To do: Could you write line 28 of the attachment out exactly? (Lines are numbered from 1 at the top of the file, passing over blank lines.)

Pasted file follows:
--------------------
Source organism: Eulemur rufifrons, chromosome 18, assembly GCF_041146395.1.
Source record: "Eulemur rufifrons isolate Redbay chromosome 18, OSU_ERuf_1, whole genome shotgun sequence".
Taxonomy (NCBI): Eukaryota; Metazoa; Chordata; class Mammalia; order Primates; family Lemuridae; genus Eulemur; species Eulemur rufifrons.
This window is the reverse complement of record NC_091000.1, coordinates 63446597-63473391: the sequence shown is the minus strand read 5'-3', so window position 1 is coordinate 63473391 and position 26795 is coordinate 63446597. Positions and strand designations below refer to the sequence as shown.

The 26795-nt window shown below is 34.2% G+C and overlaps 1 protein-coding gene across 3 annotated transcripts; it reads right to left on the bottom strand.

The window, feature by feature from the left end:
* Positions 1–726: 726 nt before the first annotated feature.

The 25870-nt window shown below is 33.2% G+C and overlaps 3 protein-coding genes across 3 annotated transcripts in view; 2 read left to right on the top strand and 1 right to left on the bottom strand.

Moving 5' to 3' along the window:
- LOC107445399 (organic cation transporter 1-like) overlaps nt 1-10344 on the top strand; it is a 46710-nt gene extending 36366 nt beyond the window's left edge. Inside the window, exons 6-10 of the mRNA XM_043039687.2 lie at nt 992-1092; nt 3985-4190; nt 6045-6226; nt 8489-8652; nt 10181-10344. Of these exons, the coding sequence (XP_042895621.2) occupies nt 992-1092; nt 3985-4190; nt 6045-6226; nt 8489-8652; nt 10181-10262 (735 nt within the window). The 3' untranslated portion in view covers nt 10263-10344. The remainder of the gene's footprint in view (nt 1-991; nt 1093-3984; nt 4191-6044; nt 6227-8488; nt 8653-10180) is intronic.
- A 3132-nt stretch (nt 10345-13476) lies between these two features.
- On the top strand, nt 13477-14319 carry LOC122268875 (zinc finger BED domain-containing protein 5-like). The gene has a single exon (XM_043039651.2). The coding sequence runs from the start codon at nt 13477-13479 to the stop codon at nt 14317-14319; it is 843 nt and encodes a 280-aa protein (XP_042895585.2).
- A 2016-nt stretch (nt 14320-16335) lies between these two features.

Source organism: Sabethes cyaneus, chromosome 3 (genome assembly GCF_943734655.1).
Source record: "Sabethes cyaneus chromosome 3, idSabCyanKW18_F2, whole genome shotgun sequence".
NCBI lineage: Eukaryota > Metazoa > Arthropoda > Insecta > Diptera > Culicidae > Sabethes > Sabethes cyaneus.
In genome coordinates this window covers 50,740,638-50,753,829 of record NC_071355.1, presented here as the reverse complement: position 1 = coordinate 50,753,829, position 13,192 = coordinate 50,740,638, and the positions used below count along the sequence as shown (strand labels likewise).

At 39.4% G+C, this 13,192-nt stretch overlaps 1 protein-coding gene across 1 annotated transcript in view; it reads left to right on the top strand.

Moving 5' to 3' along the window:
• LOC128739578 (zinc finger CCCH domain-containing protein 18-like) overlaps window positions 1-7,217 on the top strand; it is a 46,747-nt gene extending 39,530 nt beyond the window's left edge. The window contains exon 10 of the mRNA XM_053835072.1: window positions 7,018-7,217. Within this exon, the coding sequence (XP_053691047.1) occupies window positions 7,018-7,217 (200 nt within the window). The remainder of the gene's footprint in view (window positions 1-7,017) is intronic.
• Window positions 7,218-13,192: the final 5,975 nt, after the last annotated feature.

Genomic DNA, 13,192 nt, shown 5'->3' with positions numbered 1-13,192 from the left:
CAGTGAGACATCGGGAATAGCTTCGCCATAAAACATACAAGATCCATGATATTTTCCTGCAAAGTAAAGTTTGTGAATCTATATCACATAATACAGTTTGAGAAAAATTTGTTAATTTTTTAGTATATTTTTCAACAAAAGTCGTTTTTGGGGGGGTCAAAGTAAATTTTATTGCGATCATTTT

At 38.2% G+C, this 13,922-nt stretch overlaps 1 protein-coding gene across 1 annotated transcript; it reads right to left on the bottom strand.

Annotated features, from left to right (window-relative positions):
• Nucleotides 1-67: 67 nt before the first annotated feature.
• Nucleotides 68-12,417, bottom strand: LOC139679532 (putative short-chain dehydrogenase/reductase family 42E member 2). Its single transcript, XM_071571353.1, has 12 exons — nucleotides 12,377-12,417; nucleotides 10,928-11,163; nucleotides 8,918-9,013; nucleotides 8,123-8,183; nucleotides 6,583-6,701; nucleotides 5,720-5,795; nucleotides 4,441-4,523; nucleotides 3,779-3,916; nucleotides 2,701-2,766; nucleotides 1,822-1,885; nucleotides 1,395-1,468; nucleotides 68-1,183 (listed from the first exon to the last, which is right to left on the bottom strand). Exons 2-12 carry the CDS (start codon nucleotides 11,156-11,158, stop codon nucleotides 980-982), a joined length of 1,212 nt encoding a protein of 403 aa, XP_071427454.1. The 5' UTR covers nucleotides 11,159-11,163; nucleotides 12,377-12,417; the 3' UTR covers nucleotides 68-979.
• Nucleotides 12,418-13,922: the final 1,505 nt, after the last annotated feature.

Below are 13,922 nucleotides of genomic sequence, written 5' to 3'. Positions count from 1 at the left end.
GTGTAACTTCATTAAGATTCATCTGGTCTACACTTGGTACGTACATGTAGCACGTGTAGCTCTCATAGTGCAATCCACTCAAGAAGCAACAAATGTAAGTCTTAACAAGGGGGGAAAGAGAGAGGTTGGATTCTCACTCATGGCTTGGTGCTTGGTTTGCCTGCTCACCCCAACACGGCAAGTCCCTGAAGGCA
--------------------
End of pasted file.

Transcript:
• Nucleotides 12,418-13,922: the final 1,505 nt, after the last annotated feature.